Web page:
ICC-ES reports are vital for the proper use and installation of many products, and in almost all cases supersede the manufacturer's specifications, requirements, and installation instructions. Unfortunately, I have seen cases where manufacturers published information that conflicted with their product's ES report, leading the contractor into a code violation.
It is important to note that an ICC-ES report is not specifically required by the I-codes; the ICC Evaluation Service is merely a testing agency that is often recognized and approved by local building officials. It is up to the manufacturer to choose (and pay for) the lab that evaluates its product or method. Although many manufacturers use ICC-ES because of its national recognition, "evidence of compliance" can be provided by any agency that's approved by the building official, as stated in the 2006 IRC, section R104.11.1.
While ES reports are important for the proper use and installation of many products — such as fasteners, hangers, decking anchors, manufactured guards and handrails, and pressure-treated lumber — they are especially informative when it comes to the installation of composite decking. Unlike wood, which is subject to an industry-wide grading system, composite decking can be produced with a variety of methods and compositions, and properties can vary widely between products.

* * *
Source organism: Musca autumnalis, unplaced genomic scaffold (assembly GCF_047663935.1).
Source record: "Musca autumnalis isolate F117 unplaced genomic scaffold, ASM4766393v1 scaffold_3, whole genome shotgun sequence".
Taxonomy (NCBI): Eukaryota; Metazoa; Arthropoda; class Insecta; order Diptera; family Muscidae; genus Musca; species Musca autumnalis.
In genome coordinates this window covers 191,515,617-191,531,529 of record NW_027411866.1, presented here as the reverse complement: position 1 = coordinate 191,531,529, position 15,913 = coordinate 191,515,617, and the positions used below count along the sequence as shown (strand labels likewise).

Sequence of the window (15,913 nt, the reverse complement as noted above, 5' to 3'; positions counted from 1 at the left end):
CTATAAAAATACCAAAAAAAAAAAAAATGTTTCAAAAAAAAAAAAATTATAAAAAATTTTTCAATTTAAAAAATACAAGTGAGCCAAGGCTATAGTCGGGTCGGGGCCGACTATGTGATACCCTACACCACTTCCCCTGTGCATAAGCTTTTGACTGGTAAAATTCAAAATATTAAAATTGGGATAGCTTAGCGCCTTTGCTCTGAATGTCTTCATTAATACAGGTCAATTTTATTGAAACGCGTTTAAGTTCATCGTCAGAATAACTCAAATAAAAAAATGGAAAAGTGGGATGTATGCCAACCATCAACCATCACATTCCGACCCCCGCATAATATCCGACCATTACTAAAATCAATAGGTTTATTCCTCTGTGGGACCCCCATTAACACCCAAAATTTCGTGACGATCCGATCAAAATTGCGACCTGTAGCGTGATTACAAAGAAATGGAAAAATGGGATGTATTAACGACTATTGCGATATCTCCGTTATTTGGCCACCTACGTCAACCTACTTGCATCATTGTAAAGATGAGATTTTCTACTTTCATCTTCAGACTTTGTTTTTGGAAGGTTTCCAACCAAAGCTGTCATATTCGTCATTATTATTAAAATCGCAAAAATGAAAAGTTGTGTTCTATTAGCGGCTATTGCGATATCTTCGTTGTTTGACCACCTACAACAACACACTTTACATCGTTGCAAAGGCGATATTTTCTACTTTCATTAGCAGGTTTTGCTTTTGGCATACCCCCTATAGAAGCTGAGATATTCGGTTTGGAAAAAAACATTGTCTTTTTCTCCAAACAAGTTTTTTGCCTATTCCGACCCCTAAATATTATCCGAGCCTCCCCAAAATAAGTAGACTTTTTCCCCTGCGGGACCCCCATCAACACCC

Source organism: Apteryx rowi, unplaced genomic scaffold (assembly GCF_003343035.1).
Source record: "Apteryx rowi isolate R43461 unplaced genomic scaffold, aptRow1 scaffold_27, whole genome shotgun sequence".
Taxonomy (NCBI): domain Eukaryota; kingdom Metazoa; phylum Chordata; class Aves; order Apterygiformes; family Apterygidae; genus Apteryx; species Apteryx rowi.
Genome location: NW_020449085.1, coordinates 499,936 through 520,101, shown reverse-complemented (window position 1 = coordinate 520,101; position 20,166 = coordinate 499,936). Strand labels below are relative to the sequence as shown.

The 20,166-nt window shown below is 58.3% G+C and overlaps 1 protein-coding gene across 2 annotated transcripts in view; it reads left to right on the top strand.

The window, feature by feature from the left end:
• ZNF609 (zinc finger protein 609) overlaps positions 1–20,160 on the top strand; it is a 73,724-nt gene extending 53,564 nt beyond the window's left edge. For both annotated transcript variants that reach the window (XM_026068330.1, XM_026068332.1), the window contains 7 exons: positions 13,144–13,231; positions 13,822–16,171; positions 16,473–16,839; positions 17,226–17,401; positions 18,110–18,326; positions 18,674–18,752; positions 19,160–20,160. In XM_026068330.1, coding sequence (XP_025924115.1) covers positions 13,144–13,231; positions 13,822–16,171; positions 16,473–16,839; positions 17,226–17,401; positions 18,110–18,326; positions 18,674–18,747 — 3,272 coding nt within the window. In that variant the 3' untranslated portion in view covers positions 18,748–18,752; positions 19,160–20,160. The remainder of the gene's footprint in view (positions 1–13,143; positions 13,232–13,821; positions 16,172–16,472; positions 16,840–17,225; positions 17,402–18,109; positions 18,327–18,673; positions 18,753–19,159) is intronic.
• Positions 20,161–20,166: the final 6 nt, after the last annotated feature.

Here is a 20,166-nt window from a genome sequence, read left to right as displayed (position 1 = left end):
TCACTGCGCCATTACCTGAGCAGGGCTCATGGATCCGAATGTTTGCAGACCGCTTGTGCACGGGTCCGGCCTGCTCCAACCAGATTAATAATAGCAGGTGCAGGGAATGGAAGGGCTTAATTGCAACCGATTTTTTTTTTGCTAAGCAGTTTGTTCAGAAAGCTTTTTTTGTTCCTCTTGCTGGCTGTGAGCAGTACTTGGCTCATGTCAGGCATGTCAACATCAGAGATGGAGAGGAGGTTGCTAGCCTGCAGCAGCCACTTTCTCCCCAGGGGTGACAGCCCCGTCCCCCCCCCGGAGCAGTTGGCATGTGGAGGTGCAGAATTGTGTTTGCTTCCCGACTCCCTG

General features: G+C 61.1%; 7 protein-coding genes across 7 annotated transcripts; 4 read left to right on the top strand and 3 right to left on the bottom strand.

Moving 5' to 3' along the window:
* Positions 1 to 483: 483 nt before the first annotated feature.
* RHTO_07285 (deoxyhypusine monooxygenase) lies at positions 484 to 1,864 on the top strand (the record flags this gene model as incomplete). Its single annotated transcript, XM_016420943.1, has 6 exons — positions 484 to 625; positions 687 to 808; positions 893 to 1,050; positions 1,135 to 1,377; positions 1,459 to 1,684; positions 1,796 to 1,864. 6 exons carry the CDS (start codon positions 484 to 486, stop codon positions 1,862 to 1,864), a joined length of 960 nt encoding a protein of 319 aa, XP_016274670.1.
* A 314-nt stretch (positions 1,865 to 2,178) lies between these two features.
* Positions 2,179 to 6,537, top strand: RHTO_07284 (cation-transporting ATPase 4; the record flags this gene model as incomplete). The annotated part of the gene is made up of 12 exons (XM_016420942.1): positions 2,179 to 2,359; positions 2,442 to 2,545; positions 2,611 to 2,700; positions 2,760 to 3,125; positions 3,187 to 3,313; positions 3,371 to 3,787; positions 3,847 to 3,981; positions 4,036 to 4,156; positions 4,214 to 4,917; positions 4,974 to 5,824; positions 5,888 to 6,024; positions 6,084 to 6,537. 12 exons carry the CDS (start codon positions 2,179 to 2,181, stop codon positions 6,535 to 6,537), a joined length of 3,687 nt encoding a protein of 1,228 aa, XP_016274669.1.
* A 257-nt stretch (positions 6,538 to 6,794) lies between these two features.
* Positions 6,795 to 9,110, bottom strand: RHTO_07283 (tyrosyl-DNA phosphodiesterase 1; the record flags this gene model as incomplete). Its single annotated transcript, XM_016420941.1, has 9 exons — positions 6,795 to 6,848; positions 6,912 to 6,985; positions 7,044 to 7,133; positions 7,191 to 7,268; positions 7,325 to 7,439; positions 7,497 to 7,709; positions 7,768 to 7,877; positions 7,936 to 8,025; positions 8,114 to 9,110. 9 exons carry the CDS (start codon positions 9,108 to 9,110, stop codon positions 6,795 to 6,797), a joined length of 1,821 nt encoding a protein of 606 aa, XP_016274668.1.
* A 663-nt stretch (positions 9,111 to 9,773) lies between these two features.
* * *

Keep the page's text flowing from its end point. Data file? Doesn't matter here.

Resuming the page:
Most composite decking is evaluated only for exterior use in residential occupancies, and almost all composite boards are required to span a minimum of three joists and be fastened with two fasteners per support. Other requirements, however, vary considerably. The distance that a deck board can span at angles to the joists, for example, is specific to the manufacturer.
Also, the distance a deck board can span when used as a stair tread will almost always be less than when the same material is used as decking. Stair treads are required by the IRC and IBC to resist not only the minimum uniformly distributed live load, but also a concentrated 300 lb. load on a 4-square-inch area in the middle of the tread span.
This concentrated load almost always requires the support spacing to be reduced. Some composite decking must be supported 8 inches on center when used as a stair tread. Correcting something like this after the fact would be a nightmare, pointing up the benefit to researching the ES report and product limitations before the project begins.
ES reports are free of charge and available to anyone at www.icc-es.org. When searching for an ES report, use specific spelling and keywords. Sometimes the search feature can be tricky, though. If at first the report you seek doesn't come up, try again with different words.
Another great Web site that may help you find an ES-report number for a composite-decking product is the Ten Thousand Lakes ICC-chapter Web site. This local ICC chapter has put together an excellent list of information on composite decking, including ES report numbers for those products that have one. The list is easily accessed by clicking the link "Composite Decking updated" at www.10klakes.org.
It's obvious that the codes cannot specifically address all products and construction methods — and the intent of the code isn't to ban the use of alternative products. The evaluations in ES reports provide for flexibility and creativity in your building by answering questions and concerns about safety.